In the sixth inning, Remy singled to center and advanced to second on Burleson’s sacrifice bunt. With Lynn batting, the Twins played the infield in. However, Lynn lined the ball up the middle and hit it so hard that there was little chance second baseman Mackanin could make a play.10 It was by him before he knew it. Remy scored, making it 7-5 in favor of the home team.

The bottom of the eighth began with Remy grounding out to first, with Marshall covering the bag for the putout. Burleson bunted again, and this time he reached with an infield single. Lynn settled into the batter’s box, with three hits (single, double, homer) already to his credit. He drove a pitch to deep center. The ball banged off of the center-field wall and Lynn “steamed into third.”11 Lynn’s triple was only a few feet short of becoming his second home run of the game.12 He had just hit for the cycle. After the game, Lynn told reporters, “I’m glad it wasn’t a homer. I’d much rather have a triple in that situation, anyway. I knew what was going on. I knew I had never had the cycle and this might be the chance for it.”13 He added, “All I knew is that I was going to just keep running until they caught me.”

The Red Sox continued the offense. Rice singled, plating Lynn. Yastrzemski singled; Rice continued to third, and Yaz motored to second base on the throw. Perez grounded a ball to shortstop Smalley, who threw home in time to get Rice. This time, Perez kept running and ended up on second after the play, with Yatrzemski holding at third. Marshall uncorked a wild pitch, and Yastrzemski scored Boston’s 10th run of the game. Minnesota went quietly in the ninth. The Twins had had only one baserunner since the fourth inning.

Renko earned his second win of the season with a strong 5⅔ innings of relief pitching. Verhoeven took the loss. Hurst’s ERA jumped to 10.57. After the game, he was optioned to Triple-A Pawtucket. He was recalled to the big leagues in August. Four of his five appearances at the end of the season were in relief.14

The Red Sox won their next three games but finished May with a sub-.500 record. They ended the season in fourth place in the American League East. Minnesota struggled to win games all season, too, and despite a 12-game winning streak near the end of the season, the Twins finished in third place in the AL West.

From his historic performance, Lynn’s average jumped another 24 points, and his slugging percentage was boosted by 73 points. After the game, Mauch commented, “If you throw Fred Lynn the ball low, he might get a base hit. If you throw the ball up, he will get a base hit.”15

Lynn was the second player in 1980 to hit for the cycle, following Chicago Cubs shortstop Iván DeJesús, who had accomplished the rare feat on April 22 against the St. Louis Cardinals. Three others cycled after Lynn: Pittsburgh’s Mike Easler (June 12, against the Cincinnati Reds), Minnesota’s Gary Ward (September 18, against the Milwaukee Brewers), and Milwaukee’s Charlie Moore (October 1, against the California Angels).

Lynn became the 15th batter in Red Sox franchise history to hit for the cycle, with his accomplishment coming only one season after Bob Watson did it (September 15, 1979, against the Baltimore Orioles).16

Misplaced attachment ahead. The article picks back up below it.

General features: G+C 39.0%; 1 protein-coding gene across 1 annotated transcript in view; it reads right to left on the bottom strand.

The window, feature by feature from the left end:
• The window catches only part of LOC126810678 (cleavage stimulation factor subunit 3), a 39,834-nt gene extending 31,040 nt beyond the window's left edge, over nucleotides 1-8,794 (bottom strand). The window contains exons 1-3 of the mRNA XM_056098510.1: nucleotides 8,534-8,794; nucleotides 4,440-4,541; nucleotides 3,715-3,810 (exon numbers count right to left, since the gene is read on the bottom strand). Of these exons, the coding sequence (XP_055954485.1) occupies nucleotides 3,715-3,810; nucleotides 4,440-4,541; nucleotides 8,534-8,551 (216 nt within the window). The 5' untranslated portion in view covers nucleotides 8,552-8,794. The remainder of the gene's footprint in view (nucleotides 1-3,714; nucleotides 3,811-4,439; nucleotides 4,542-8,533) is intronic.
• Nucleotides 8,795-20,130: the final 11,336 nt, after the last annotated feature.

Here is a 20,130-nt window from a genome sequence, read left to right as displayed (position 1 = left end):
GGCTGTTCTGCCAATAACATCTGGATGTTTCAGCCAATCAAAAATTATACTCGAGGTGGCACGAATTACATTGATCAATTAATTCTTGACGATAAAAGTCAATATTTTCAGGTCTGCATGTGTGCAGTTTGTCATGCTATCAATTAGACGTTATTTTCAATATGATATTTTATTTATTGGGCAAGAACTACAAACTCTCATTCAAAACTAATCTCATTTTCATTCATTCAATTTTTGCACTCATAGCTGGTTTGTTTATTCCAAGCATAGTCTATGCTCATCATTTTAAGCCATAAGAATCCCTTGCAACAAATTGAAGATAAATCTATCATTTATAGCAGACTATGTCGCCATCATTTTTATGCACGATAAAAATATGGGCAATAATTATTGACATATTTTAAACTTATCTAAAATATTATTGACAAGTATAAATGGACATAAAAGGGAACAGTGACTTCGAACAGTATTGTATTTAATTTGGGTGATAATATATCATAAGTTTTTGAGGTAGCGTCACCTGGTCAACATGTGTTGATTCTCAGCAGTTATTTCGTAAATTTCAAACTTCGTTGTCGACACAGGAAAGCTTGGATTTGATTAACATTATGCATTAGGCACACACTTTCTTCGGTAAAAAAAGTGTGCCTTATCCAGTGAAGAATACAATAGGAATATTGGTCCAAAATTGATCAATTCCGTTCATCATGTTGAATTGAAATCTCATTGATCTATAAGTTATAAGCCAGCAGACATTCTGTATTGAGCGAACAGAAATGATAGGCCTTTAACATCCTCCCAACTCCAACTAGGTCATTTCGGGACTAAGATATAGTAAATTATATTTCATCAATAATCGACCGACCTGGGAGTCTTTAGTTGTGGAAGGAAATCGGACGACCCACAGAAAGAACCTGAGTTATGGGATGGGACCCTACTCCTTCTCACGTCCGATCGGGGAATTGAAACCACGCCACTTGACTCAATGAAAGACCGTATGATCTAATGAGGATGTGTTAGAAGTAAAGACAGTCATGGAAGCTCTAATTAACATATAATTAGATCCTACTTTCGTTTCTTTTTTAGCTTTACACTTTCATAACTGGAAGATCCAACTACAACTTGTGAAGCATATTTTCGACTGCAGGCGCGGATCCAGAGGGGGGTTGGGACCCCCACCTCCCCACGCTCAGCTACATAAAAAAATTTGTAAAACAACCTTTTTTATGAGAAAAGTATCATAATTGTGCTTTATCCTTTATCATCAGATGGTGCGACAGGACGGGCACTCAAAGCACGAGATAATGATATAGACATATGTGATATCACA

In addition to the sources mentioned in the Notes, the author consulted,,, and



1 See Accessed April 2021.

2 In 1979 Lynn led the league in batting average (.333), on-base percentage (.423), and slugging percentage (.637). He finished fourth in the American League MVP voting, behind California’s Don Baylor, Baltimore’s Ken Singleton, and Kansas City’s George Brett.

3 Lynn had reached in two of those six games, with a walk each time.

4 In his first three appearances, Hurst allowed 14 earned runs in 4⅔ innings pitched. He averaged more than five innings pitched in his next three starts, but still allowed another nine runs.

5 Larry Whiteside, “Lynn Lets Loose; Sox Romp, 10-5,” Boston Globe, May 14, 1980: 23.

6 Gary Libman, “Boston Bombs Twins 10-5, Minneapolis Star Tribune, May 14, 1980: 6C.

7 Gary Libman, “Boston Bombs Twins 10-5, Minneapolis Star Tribune, May 14, 1980: 6C.

8 After this start, Williams was sent to Toledo, Minnesota’s affiliate in the Triple-A International League. He appeared in 15 games (all starts), and posted a 9-3 record with a 2.10 ERA. The Twins brought him back to the majors in July, and he stayed with them through the end of the season, switching between starting and relieving roles.

9 Castino was taken to the hospital for x-rays, which proved negative, but he did sprain his left ankle.

10 After running for Castino, Wilfong stayed in the game, playing third base. Mackanin moved from second to play third.

11 Libman.

12 Whiteside.

13 Whiteside.

14 It was not until September 1981 that Hurst regained a regular role on Boston’s staff, and he wound up having a solid 10-year run as a starter for the Red Sox and Padres from 1983 to 1992.

15 Whiteside.

16 See for the full list of players who have hit for the cycle, broken down by franchise. The Red Sox’ Bobby Doerr did it twice (May 17, 1944, and May 13, 1947). Lynn’s feat was the second time that a Red Sox batter had cycled on May 13.

Additional Stats

Boston Red Sox 10
Minnesota Twins 5

Fenway Park
Boston, MA


Box Score + PBP: